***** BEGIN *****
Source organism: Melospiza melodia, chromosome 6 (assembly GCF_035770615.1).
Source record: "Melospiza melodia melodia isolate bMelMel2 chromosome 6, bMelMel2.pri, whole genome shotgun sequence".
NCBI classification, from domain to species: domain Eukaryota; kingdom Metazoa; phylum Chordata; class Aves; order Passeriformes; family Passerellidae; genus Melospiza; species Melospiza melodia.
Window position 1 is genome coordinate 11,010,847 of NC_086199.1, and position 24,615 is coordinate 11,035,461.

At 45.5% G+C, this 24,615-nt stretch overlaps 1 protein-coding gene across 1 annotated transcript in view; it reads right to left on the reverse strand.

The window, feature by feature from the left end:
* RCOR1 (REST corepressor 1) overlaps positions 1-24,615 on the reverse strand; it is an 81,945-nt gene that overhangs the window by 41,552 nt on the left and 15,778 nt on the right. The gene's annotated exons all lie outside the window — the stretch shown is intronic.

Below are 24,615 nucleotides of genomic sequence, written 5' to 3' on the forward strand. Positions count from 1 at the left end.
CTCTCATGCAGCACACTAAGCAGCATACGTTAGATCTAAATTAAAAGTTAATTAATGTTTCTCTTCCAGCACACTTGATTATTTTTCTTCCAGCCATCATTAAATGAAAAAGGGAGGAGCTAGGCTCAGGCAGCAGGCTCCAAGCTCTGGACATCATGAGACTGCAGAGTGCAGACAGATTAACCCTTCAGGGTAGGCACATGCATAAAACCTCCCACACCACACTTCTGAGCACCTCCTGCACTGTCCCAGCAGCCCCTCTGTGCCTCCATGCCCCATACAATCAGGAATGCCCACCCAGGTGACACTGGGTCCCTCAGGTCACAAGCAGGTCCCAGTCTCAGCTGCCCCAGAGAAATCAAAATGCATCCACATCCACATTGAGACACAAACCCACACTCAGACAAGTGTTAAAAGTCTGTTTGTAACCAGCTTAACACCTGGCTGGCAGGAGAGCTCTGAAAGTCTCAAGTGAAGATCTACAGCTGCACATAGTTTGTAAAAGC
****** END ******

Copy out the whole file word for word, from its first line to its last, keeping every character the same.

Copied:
Source organism: Melospiza melodia, chromosome 6 (assembly GCF_035770615.1).
Source record: "Melospiza melodia melodia isolate bMelMel2 chromosome 6, bMelMel2.pri, whole genome shotgun sequence".
NCBI classification, from domain to species: domain Eukaryota; kingdom Metazoa; phylum Chordata; class Aves; order Passeriformes; family Passerellidae; genus Melospiza; species Melospiza melodia.
Window position 1 is genome coordinate 11,010,847 of NC_086199.1, and position 24,615 is coordinate 11,035,461.

At 45.5% G+C, this 24,615-nt stretch overlaps 1 protein-coding gene across 1 annotated transcript in view; it reads right to left on the reverse strand.

The window, feature by feature from the left end:
* RCOR1 (REST corepressor 1) overlaps positions 1-24,615 on the reverse strand; it is an 81,945-nt gene that overhangs the window by 41,552 nt on the left and 15,778 nt on the right. The gene's annotated exons all lie outside the window — the stretch shown is intronic.

Below are 24,615 nucleotides of genomic sequence, written 5' to 3' on the forward strand. Positions count from 1 at the left end.
CTCTCATGCAGCACACTAAGCAGCATACGTTAGATCTAAATTAAAAGTTAATTAATGTTTCTCTTCCAGCACACTTGATTATTTTTCTTCCAGCCATCATTAAATGAAAAAGGGAGGAGCTAGGCTCAGGCAGCAGGCTCCAAGCTCTGGACATCATGAGACTGCAGAGTGCAGACAGATTAACCCTTCAGGGTAGGCACATGCATAAAACCTCCCACACCACACTTCTGAGCACCTCCTGCACTGTCCCAGCAGCCCCTCTGTGCCTCCATGCCCCATACAATCAGGAATGCCCACCCAGGTGACACTGGGTCCCTCAGGTCACAAGCAGGTCCCAGTCTCAGCTGCCCCAGAGAAATCAAAATGCATCCACATCCACATTGAGACACAAACCCACACTCAGACAAGTGTTAAAAGTCTGTTTGTAACCAGCTTAACACCTGGCTGGCAGGAGAGCTCTGAAAGTCTCAAGTGAAGATCTACAGCTGCACATAGTTTGTAAAAGC